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Case CaptionCase No.Topics and IssuesAuthorCitation / CountyDecidedPostedWebCite
State v. Hinshaw 27985State’s appeal. The trial court erred in concluding that police officer did not lawfully enter the defendant’s residence, based on a misdemeanor arrest warrant, after observing the defendant in the residence. Judgment reversed and case remanded.FroelichMontgomery 10/19/2018 10/19/2018 2018-Ohio-4226
State v. Arnett 2018-CA-3Appellant fails to show that trial counsel rendered ineffective assistance by not filing a motion to compel, motion to suppress, or motion to dismiss based on unpreserved video evidence. Appellant has not shown that the potential video evidence was materially exculpatory or that it was destroyed in bad faith. Based on the record, it cannot be said that counsel acted unreasonably or that Appellant was prejudiced by counsel’s failure to file the motions. Judgment affirmed. (Donovan, J., concurring in judgment only).HallMiami 10/19/2018 10/19/2018 2018-Ohio-4227
State v. Bittles 2018-CA-15Defendant-appellant pleaded guilty to speeding in violation of R.C. 4511.21(D)(4). The trial court, in addition to the imposition of a fine and court costs, suspended Defendant-appellant’s driver’s license for 30 days. Defendant-appellant appealed the license suspension but did not seek a stay of the license suspension. The suspension has been served, and the record does not suggest that Defendant-appellant will suffer any collateral legal disability as a result of the license suspension. This appeal, as a result, is moot, requiring dismissal of the appeal. Appeal dismissed.TuckerGreene 10/19/2018 10/19/2018 2018-Ohio-4228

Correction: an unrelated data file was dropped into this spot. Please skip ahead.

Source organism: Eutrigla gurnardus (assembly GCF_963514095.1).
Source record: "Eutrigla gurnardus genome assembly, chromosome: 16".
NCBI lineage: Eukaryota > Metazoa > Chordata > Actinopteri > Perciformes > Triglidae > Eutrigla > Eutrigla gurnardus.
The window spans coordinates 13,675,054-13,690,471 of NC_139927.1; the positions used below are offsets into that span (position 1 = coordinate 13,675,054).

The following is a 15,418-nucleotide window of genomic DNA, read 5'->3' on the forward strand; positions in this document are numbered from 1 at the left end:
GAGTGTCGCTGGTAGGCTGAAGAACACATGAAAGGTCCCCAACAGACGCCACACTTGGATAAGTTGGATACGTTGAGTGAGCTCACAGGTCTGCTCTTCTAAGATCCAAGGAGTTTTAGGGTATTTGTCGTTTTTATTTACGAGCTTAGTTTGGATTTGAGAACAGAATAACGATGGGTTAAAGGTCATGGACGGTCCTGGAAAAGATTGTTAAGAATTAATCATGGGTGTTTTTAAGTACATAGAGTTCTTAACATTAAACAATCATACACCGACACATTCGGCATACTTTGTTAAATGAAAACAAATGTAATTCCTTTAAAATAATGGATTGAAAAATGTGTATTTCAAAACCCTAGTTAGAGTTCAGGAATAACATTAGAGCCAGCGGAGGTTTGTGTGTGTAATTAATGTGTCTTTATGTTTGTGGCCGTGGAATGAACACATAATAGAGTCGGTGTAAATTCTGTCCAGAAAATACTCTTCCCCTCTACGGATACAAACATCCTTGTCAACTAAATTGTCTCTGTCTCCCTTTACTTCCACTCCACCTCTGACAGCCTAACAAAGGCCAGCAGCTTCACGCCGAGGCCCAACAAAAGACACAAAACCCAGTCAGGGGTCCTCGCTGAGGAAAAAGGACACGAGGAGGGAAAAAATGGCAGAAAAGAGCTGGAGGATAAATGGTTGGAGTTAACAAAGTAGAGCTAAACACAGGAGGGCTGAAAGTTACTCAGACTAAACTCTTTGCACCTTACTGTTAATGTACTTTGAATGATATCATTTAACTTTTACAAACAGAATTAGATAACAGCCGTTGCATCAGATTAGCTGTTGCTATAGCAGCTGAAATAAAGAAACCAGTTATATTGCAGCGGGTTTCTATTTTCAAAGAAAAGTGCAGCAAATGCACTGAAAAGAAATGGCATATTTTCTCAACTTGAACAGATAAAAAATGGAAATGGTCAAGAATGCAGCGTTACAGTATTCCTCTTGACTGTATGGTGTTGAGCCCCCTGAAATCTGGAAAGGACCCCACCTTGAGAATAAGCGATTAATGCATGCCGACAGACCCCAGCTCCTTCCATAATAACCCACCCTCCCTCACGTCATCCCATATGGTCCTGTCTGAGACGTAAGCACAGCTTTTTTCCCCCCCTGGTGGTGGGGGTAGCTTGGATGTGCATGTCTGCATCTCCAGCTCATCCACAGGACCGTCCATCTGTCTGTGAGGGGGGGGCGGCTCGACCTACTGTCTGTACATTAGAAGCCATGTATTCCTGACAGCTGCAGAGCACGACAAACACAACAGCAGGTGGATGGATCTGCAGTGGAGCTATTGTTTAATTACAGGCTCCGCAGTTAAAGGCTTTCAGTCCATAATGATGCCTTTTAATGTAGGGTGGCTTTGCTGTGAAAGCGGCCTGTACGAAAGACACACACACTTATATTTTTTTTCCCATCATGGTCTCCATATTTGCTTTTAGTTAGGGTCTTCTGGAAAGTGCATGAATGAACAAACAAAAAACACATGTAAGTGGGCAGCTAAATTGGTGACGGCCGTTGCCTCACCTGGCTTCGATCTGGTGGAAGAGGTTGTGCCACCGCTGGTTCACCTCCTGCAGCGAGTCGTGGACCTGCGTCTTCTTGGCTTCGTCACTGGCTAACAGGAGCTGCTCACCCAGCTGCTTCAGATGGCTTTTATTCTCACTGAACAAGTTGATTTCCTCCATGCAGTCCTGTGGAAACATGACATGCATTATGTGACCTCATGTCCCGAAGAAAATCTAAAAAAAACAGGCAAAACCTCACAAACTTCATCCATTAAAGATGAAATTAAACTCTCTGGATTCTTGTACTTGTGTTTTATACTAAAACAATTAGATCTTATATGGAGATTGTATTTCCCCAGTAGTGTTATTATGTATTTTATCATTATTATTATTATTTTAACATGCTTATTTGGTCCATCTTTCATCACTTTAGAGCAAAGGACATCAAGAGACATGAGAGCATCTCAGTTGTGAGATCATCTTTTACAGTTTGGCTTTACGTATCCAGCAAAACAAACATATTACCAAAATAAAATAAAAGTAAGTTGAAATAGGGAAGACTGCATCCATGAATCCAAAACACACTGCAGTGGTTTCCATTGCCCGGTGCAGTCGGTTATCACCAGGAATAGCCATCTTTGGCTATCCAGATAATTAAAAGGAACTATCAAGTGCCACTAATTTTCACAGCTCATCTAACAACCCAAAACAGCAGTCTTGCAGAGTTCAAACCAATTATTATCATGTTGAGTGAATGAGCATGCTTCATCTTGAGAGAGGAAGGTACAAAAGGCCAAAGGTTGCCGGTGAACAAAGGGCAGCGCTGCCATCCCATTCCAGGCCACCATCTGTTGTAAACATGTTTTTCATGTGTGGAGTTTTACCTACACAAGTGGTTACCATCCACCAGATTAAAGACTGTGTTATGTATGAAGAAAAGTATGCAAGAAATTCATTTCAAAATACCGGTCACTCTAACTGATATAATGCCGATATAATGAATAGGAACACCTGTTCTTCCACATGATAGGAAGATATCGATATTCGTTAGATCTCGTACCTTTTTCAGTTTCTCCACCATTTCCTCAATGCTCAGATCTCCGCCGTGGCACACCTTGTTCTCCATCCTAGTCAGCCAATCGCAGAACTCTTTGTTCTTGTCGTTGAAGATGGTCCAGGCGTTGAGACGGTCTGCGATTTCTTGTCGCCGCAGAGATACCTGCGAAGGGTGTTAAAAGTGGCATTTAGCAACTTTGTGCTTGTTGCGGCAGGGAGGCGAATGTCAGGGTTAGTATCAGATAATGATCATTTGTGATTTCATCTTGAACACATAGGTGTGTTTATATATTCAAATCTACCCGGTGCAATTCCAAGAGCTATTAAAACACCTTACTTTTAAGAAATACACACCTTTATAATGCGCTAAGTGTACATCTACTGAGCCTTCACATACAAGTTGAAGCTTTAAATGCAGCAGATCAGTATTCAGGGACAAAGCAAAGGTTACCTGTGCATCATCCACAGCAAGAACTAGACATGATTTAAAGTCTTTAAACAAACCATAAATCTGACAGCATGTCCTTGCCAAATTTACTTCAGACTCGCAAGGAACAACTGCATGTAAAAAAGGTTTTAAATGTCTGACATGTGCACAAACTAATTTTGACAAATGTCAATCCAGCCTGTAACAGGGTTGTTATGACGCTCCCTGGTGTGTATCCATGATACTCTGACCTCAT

CitiMortgage, Inc. v. Stanley 2018-CA-13The trial court did not abuse its discretion by overruling Appellants’ Civ.R. 60(B) motion for relief from a foreclosure judgment. Appellants did not demonstrate that they failed to answer or otherwise respond to Appellee’s complaint as a result of excusable neglect, nor did they allege operative facts warranting a hearing on the motion. Judgment affirmed. (Froelich, J., concurring.)TuckerGreene 10/19/2018 10/19/2018 2018-Ohio-4229
Hagar v. Sabry 27967The trial court did not abuse its discretion regarding the spousal support award requiring Defendant-appellant to pay Plaintiff-appellee spousal support in the amount of $2,975 per month for a period of ten years. However, the trial court erred in the calculation of Defendant-appellant’s child support obligation, because the calculation did not account for the spousal support award. Judgment affirmed in part, reversed in part, and remanded to the trial court.TuckerMontgomery 10/19/2018 10/19/2018 2018-Ohio-4230